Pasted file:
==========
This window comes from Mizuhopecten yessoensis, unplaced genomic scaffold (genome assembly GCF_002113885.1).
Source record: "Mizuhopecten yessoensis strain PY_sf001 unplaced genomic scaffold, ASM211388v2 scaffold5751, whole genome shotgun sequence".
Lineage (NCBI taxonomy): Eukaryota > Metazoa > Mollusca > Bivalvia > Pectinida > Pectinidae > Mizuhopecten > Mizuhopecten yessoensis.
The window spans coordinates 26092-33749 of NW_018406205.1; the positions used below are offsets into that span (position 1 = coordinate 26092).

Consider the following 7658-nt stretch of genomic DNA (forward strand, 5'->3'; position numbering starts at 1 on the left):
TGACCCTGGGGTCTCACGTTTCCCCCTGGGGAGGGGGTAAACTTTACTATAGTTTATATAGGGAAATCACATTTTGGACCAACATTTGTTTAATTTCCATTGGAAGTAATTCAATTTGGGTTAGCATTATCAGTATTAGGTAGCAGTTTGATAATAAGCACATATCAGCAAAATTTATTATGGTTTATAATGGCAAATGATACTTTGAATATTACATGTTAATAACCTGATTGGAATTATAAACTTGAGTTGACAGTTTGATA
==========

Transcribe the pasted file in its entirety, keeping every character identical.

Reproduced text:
This window comes from Mizuhopecten yessoensis, unplaced genomic scaffold (genome assembly GCF_002113885.1).
Source record: "Mizuhopecten yessoensis strain PY_sf001 unplaced genomic scaffold, ASM211388v2 scaffold5751, whole genome shotgun sequence".
Lineage (NCBI taxonomy): Eukaryota > Metazoa > Mollusca > Bivalvia > Pectinida > Pectinidae > Mizuhopecten > Mizuhopecten yessoensis.
The window spans coordinates 26092-33749 of NW_018406205.1; the positions used below are offsets into that span (position 1 = coordinate 26092).

Consider the following 7658-nt stretch of genomic DNA (forward strand, 5'->3'; position numbering starts at 1 on the left):
TGACCCTGGGGTCTCACGTTTCCCCCTGGGGAGGGGGTAAACTTTACTATAGTTTATATAGGGAAATCACATTTTGGACCAACATTTGTTTAATTTCCATTGGAAGTAATTCAATTTGGGTTAGCATTATCAGTATTAGGTAGCAGTTTGATAATAAGCACATATCAGCAAAATTTATTATGGTTTATAATGGCAAATGATACTTTGAATATTACATGTTAATAACCTGATTGGAATTATAAACTTGAGTTGACAGTTTGATA